In the ancient city of Datong, Shanxi is the Huayan Monastery. It was built during the Liao Dynasty (1038) covering an area of 66,000 square meters. Due to partial destruction during the later years of Liao Dynasty, it was rebuilt during the Jin and Yuan Dynasties. Further repairs were made in the Ming Dynasty and also at the same time separated to an upper section and lower section according to their respective ground level. It is during the repairs done in Qing Dynasty that the Monastery was scaled down.
According to records the Huayan Sect of Buddhism was exceptionally popular during the Liao Dynasty. The emperor Daozong wrote 10 volumes on Buddhism and carved the Khitan scriptures into 579 sets. They were placed in the Bhagavad (referring to Sakyamuni Buddha) Hall.
Bhagavad Sutra Hall is a typical architect of Liao Dynasty stylish cubicles for holding scriptures built in 1038. It also houses 31 sculptures of Liao Dynasty. The three main statues represents the past, present and future Buddhas.
Rarely, statues were made with smiles exposing teeth. Here is one of smiling Bodhisattva, “Venus of the East”. Notice the carving of the flow of the clothes and body curves are quite exquisite.
The Main Hall shows a typical Liao architectural building. It was first build in 1062 and later rebuilt in 1142 by Jin Dynasty.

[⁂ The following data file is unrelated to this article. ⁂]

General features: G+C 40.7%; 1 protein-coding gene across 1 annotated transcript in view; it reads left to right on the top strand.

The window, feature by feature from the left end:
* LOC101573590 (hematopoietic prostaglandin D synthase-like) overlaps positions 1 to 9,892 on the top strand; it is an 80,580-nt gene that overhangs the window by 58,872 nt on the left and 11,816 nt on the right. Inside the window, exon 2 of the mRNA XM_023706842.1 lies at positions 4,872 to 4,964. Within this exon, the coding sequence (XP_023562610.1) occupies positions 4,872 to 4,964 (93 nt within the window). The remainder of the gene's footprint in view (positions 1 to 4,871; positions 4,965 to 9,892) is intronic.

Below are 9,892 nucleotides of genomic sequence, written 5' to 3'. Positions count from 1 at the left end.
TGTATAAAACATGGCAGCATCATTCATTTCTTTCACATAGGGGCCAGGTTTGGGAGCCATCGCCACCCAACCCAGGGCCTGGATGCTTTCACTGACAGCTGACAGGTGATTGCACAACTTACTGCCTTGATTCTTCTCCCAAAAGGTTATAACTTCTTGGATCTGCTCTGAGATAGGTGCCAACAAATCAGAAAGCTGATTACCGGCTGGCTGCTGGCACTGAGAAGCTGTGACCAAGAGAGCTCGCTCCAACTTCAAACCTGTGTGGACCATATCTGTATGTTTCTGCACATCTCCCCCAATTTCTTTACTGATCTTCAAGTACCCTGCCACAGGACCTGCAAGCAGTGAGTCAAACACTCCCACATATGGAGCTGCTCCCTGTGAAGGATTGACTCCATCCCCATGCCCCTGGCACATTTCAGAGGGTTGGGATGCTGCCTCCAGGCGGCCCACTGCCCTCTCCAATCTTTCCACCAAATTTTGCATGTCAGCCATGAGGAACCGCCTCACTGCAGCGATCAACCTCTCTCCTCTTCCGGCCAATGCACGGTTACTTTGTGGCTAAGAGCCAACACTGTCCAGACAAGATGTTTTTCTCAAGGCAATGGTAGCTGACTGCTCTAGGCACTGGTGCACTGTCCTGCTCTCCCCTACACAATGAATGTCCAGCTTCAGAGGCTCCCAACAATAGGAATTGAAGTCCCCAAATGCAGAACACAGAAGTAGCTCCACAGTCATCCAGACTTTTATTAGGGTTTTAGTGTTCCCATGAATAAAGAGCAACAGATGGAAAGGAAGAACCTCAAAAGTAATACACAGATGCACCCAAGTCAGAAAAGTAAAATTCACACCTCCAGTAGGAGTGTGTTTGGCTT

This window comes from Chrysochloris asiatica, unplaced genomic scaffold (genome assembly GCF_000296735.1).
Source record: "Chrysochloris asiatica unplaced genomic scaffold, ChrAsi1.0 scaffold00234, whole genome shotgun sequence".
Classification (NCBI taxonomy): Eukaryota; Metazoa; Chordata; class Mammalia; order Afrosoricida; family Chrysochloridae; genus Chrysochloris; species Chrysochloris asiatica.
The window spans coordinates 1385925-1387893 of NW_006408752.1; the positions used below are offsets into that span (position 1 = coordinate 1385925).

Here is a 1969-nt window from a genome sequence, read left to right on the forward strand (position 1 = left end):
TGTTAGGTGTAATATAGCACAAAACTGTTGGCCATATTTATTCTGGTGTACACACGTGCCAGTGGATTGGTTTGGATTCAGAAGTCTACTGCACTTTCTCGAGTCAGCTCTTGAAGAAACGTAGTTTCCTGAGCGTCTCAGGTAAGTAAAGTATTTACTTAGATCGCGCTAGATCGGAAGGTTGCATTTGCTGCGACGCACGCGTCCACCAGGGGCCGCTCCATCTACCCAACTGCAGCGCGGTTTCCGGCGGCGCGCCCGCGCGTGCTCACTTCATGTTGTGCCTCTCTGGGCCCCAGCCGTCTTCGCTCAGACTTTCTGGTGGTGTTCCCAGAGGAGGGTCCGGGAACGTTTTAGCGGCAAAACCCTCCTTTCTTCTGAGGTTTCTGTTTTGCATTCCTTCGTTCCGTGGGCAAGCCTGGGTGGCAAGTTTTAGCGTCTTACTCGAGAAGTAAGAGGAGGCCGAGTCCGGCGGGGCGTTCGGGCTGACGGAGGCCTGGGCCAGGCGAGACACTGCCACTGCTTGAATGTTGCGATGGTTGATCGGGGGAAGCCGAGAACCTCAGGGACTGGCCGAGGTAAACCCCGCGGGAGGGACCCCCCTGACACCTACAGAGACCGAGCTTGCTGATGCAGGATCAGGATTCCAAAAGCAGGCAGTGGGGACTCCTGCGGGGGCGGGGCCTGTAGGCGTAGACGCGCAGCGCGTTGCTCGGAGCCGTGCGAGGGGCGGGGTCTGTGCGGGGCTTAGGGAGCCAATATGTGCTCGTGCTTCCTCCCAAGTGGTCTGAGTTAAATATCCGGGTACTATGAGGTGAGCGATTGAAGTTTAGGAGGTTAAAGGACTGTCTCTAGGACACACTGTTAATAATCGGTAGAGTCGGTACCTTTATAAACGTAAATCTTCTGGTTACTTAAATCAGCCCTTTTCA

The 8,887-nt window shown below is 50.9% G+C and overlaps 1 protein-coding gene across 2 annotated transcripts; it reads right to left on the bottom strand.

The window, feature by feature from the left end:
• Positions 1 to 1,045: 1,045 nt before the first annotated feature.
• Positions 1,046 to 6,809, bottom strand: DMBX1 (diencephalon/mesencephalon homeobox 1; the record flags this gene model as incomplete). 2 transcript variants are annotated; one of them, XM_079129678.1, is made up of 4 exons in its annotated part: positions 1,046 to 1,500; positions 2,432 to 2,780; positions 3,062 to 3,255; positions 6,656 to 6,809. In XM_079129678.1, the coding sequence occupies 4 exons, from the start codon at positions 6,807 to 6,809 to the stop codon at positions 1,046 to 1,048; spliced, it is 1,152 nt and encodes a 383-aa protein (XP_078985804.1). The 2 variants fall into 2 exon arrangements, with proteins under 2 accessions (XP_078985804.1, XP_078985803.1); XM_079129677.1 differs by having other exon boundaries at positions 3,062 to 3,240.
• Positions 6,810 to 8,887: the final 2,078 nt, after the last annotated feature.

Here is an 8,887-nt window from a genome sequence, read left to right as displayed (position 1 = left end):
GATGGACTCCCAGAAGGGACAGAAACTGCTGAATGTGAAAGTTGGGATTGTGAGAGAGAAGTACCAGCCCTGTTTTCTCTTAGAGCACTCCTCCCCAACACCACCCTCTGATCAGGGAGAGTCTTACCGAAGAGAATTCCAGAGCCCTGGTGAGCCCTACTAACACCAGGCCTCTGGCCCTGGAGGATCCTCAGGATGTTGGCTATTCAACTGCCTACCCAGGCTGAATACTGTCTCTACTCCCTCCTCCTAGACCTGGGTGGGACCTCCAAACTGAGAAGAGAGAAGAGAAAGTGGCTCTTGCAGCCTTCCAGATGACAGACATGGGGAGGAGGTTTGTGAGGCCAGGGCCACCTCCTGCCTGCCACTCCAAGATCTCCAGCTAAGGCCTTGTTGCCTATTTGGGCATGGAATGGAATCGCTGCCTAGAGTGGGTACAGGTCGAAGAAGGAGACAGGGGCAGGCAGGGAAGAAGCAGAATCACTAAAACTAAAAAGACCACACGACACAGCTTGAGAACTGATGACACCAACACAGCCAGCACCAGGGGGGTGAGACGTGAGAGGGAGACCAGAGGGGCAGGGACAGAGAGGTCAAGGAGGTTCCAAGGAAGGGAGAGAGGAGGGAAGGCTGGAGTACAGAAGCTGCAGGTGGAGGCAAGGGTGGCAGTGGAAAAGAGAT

Inside the Main Hall is the Buddhas of the five directions. They are 3.1 meters tall and pedestals are 2.9 meters. They were built during 1426 to 1435 during the Ming Dynasty
Lined against the wall on both sides are statues of 20 celestial beings of heaven.
The Huayan Pagoda is also made of only wood. No metal nails nor any cement. It stood 43 meters high only second tallest to the Wooden Pagoda of Yingxian County.
Under the Huayan Pagoda is a bronze hall constructed with 100 tons of bronze. It contains the consecrated remnants of the eminent monk Hui Ming, of Huayan during the Yuan Dynasty. Buddhas of four directions and many small carvings of Buddhas on the walls is the other reason for naming it the Underground Bronze Hall of Thousands of Buddhas.